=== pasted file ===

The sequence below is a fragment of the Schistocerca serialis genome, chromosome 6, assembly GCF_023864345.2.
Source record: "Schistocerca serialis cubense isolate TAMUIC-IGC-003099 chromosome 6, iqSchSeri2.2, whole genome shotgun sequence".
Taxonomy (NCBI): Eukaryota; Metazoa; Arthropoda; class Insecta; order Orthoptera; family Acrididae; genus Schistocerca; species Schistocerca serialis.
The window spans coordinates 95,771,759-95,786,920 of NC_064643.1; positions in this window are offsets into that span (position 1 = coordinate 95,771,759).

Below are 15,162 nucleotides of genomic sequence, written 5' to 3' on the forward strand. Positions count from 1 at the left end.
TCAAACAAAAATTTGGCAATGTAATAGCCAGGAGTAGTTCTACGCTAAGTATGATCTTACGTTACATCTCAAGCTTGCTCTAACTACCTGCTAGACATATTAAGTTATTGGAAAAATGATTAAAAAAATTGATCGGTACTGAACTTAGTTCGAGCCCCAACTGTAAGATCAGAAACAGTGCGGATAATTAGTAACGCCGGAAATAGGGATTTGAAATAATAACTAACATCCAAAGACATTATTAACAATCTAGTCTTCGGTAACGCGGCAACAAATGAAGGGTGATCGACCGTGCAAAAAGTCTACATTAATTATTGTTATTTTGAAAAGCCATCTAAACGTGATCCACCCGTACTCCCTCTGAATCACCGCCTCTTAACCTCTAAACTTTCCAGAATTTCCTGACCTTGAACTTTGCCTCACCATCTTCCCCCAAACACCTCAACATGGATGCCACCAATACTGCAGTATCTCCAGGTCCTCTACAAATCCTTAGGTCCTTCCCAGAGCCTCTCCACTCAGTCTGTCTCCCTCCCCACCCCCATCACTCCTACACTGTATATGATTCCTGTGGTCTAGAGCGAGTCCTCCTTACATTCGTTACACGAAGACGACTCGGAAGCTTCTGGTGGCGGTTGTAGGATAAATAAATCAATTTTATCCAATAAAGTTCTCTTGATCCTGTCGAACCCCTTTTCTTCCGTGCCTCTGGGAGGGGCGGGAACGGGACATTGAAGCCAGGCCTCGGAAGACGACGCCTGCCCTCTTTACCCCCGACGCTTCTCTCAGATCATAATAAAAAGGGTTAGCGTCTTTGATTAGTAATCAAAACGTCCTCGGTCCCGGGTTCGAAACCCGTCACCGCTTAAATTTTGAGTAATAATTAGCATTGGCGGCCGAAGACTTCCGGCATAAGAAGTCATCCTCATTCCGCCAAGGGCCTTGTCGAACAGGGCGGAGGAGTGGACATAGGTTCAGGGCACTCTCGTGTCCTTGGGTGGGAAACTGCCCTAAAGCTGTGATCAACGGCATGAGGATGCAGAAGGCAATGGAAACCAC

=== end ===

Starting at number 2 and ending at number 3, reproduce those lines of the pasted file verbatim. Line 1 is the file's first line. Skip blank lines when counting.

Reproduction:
Source record: "Schistocerca serialis cubense isolate TAMUIC-IGC-003099 chromosome 6, iqSchSeri2.2, whole genome shotgun sequence".
Taxonomy (NCBI): Eukaryota; Metazoa; Arthropoda; class Insecta; order Orthoptera; family Acrididae; genus Schistocerca; species Schistocerca serialis.